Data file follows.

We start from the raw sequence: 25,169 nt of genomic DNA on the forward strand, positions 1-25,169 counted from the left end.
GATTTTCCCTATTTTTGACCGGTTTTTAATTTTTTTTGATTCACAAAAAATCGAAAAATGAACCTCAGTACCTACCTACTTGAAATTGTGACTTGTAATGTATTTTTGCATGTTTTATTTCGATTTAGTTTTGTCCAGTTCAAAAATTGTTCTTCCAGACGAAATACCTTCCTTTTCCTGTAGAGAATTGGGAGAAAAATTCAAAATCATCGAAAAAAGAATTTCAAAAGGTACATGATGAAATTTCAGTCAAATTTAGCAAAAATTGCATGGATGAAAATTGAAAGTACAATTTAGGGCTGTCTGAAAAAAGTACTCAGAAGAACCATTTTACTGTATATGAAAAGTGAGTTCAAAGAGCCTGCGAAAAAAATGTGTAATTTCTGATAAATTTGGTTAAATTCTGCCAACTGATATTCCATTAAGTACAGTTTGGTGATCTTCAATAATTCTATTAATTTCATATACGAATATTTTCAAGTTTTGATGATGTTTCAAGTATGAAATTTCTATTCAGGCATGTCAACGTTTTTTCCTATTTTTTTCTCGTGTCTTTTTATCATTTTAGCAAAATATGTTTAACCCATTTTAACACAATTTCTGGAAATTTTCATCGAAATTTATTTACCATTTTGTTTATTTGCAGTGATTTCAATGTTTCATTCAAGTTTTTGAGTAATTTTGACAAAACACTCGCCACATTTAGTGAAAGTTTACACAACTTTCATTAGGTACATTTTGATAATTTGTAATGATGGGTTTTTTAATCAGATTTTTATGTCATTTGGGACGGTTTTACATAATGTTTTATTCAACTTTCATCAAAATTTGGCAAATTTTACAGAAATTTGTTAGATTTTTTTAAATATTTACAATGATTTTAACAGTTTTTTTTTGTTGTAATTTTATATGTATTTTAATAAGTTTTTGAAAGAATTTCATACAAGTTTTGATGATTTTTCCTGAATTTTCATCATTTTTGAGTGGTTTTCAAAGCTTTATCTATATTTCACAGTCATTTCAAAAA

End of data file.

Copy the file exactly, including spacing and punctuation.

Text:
We start from the raw sequence: 25,169 nt of genomic DNA on the forward strand, positions 1-25,169 counted from the left end.
GATTTTCCCTATTTTTGACCGGTTTTTAATTTTTTTTGATTCACAAAAAATCGAAAAATGAACCTCAGTACCTACCTACTTGAAATTGTGACTTGTAATGTATTTTTGCATGTTTTATTTCGATTTAGTTTTGTCCAGTTCAAAAATTGTTCTTCCAGACGAAATACCTTCCTTTTCCTGTAGAGAATTGGGAGAAAAATTCAAAATCATCGAAAAAAGAATTTCAAAAGGTACATGATGAAATTTCAGTCAAATTTAGCAAAAATTGCATGGATGAAAATTGAAAGTACAATTTAGGGCTGTCTGAAAAAAGTACTCAGAAGAACCATTTTACTGTATATGAAAAGTGAGTTCAAAGAGCCTGCGAAAAAAATGTGTAATTTCTGATAAATTTGGTTAAATTCTGCCAACTGATATTCCATTAAGTACAGTTTGGTGATCTTCAATAATTCTATTAATTTCATATACGAATATTTTCAAGTTTTGATGATGTTTCAAGTATGAAATTTCTATTCAGGCATGTCAACGTTTTTTCCTATTTTTTTCTCGTGTCTTTTTATCATTTTAGCAAAATATGTTTAACCCATTTTAACACAATTTCTGGAAATTTTCATCGAAATTTATTTACCATTTTGTTTATTTGCAGTGATTTCAATGTTTCATTCAAGTTTTTGAGTAATTTTGACAAAACACTCGCCACATTTAGTGAAAGTTTACACAACTTTCATTAGGTACATTTTGATAATTTGTAATGATGGGTTTTTTAATCAGATTTTTATGTCATTTGGGACGGTTTTACATAATGTTTTATTCAACTTTCATCAAAATTTGGCAAATTTTACAGAAATTTGTTAGATTTTTTTAAATATTTACAATGATTTTAACAGTTTTTTTTTGTTGTAATTTTATATGTATTTTAATAAGTTTTTGAAAGAATTTCATACAAGTTTTGATGATTTTTCCTGAATTTTCATCATTTTTGAGTGGTTTTCAAAGCTTTATCTATATTTCACAGTCATTTCAAAAA